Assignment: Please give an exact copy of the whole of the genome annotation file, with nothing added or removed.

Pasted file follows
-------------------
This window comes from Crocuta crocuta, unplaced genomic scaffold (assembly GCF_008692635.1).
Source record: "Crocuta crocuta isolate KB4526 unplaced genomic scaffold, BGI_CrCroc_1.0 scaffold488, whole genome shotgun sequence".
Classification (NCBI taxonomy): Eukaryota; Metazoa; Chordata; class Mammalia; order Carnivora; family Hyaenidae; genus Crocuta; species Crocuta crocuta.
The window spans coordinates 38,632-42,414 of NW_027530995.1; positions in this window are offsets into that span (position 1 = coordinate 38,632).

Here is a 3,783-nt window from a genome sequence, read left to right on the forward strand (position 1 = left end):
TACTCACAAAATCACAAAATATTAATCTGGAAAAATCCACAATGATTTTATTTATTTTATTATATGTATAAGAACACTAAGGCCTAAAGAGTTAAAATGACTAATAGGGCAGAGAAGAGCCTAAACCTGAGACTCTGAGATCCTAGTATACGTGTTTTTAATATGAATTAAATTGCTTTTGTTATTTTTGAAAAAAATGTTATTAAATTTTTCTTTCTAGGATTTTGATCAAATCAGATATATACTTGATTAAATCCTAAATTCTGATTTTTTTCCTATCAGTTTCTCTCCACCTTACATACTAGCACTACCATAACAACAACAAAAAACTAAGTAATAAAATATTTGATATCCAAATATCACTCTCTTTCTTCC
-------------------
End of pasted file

This window comes from Crocuta crocuta, unplaced genomic scaffold (assembly GCF_008692635.1).
Source record: "Crocuta crocuta isolate KB4526 unplaced genomic scaffold, BGI_CrCroc_1.0 scaffold488, whole genome shotgun sequence".
Classification (NCBI taxonomy): Eukaryota; Metazoa; Chordata; class Mammalia; order Carnivora; family Hyaenidae; genus Crocuta; species Crocuta crocuta.
The window spans coordinates 38,632-42,414 of NW_027530995.1; positions in this window are offsets into that span (position 1 = coordinate 38,632).

Here is a 3,783-nt window from a genome sequence, read left to right on the forward strand (position 1 = left end):
TACTCACAAAATCACAAAATATTAATCTGGAAAAATCCACAATGATTTTATTTATTTTATTATATGTATAAGAACACTAAGGCCTAAAGAGTTAAAATGACTAATAGGGCAGAGAAGAGCCTAAACCTGAGACTCTGAGATCCTAGTATACGTGTTTTTAATATGAATTAAATTGCTTTTGTTATTTTTGAAAAAAATGTTATTAAATTTTTCTTTCTAGGATTTTGATCAAATCAGATATATACTTGATTAAATCCTAAATTCTGATTTTTTTCCTATCAGTTTCTCTCCACCTTACATACTAGCACTACCATAACAACAACAAAAAACTAAGTAATAAAATATTTGATATCCAAATATCACTCTCTTTCTTCC